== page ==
1. On average, the proportion of hard exudates is <1%. That means, there is a huge class imbalance.
  2. If the segmentation algorithm is able to predict pixels in the larger cluster and failed to predict a smaller and isolated abnormality cluster then, the overall sensitivity value will be higher because the larger predicted cluster will have higher TP. But intuitively it would have failed to predict the most critical segments. For example in the above image, if the algorithm failed to predict abnormalities near the optic disc(white oval-shaped region) then it is not of much use for doctors because ignoring that abnormality can cause blindness to the patient.  
  3. If we calculate the accuracy of any worst-performing algorithm, even for the below image it will be ~99.9%. Because TN dominates TP while calculating accuracy in most of the scenarios in healthcare problems. That’s why we don’t use accuracy in healthcare.

All I am trying to say is that intuitively, existing evaluation metrics don’t portray the actual performance of segmentation algorithms which is needed for assisting doctors. If doctors use a segmentation algorithm that says it has 99% accuracy and >80% sensitivity, then that algorithm may or may not be helpful to him because it would detect the abnormal segments which even he might have identified very easily.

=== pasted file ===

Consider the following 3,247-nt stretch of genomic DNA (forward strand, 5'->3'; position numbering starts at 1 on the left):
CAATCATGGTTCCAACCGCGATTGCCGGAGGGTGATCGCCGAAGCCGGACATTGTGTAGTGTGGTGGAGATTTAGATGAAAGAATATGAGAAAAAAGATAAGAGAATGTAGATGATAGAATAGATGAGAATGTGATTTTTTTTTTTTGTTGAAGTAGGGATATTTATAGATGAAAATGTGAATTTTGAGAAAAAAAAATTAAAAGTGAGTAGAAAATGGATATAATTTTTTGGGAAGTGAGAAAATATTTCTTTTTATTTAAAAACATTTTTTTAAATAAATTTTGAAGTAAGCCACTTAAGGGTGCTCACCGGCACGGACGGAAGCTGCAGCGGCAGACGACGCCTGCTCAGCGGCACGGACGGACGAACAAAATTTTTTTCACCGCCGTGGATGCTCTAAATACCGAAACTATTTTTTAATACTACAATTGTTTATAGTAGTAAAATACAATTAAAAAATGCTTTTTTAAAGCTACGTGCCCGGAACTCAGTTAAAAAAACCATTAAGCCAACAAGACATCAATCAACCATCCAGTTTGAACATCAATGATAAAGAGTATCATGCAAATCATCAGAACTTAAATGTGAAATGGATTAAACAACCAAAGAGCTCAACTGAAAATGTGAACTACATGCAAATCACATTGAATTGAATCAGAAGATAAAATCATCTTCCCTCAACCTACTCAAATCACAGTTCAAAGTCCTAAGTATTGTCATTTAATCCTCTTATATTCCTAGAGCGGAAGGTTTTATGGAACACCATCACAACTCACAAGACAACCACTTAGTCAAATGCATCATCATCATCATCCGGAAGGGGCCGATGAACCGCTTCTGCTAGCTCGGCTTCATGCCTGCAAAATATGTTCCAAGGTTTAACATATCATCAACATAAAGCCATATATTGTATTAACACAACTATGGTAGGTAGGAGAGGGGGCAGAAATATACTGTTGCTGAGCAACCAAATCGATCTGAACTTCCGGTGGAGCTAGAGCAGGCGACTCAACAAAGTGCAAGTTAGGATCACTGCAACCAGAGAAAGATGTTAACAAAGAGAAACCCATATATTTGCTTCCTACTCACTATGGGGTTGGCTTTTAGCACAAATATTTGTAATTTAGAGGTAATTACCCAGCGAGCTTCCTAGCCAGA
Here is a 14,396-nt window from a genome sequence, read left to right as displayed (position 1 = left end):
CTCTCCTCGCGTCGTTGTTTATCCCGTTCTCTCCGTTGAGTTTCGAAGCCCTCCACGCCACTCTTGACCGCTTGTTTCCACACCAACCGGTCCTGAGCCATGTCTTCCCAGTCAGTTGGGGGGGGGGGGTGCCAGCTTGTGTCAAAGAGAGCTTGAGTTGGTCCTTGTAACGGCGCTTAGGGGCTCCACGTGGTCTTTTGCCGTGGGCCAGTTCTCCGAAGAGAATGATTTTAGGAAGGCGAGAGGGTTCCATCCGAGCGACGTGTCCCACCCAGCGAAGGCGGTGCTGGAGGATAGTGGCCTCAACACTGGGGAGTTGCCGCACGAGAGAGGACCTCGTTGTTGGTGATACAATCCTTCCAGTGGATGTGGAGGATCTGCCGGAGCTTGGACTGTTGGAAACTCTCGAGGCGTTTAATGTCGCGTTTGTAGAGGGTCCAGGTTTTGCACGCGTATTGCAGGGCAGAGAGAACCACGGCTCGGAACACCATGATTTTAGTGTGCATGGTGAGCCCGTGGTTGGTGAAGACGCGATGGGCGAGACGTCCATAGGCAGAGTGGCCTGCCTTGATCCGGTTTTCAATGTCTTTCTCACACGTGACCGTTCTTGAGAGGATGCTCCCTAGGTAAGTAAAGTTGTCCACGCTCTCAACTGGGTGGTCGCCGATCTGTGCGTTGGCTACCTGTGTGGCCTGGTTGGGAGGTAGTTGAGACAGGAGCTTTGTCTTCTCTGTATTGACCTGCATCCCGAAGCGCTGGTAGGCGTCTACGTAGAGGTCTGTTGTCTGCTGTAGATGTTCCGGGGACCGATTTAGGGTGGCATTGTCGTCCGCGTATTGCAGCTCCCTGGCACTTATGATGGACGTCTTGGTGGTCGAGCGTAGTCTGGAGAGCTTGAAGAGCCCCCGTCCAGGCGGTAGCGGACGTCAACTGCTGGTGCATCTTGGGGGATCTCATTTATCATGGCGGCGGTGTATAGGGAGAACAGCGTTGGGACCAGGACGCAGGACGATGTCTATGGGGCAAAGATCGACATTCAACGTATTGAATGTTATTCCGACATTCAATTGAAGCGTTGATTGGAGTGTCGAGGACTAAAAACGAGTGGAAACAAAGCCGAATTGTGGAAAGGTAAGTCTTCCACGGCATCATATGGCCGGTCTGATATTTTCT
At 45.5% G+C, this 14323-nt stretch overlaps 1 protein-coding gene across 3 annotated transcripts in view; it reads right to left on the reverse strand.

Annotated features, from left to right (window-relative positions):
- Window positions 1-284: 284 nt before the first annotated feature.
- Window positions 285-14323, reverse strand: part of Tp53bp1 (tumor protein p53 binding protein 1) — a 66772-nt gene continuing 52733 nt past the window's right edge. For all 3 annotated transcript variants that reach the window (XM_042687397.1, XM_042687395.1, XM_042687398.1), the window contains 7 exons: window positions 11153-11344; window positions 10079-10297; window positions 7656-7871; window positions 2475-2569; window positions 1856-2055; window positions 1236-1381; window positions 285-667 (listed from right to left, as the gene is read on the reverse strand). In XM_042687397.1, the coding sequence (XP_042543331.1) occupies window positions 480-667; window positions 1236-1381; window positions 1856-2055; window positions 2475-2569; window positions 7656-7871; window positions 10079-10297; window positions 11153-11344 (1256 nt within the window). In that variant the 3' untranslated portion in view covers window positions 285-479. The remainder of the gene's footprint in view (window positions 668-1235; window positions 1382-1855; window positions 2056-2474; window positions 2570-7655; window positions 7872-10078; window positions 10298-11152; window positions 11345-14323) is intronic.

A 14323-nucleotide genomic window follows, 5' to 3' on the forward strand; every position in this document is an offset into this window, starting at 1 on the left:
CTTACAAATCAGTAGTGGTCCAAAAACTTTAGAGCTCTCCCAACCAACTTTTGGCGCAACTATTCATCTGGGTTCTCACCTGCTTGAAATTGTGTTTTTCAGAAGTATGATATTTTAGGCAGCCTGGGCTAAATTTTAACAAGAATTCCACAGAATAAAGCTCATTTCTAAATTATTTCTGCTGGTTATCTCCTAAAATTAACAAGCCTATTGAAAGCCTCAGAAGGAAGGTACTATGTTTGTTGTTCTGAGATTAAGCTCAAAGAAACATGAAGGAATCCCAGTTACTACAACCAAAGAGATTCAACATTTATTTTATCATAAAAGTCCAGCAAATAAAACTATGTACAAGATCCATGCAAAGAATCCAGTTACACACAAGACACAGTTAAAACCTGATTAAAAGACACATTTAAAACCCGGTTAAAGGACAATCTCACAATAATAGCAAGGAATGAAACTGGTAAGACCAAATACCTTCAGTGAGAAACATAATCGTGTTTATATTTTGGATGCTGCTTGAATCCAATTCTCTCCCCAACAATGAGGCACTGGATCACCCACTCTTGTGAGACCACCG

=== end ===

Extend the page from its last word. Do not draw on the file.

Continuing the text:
Evaluation metrics specifically in the healthcare domain should say segmentation algorithm is performing better only if it is able to detect nonobvious, small, and isolated cluster which doctor has high chances of missing it, along with obvious cluster. So while I was working on my MTech thesis under the guidance of Prof. Neelam Sinha, we faced such problems while evaluating segmentation algorithms, what metric says and what algorithms were predicting was not having any correlation. Even though algorithm performance says better, but in reality, it wasn’t! So we came up with a new evaluation metric that intuitively portrays the performance of segmentation algorithms better. We will understand how we derived it and how it is solving in the upcoming P2 post.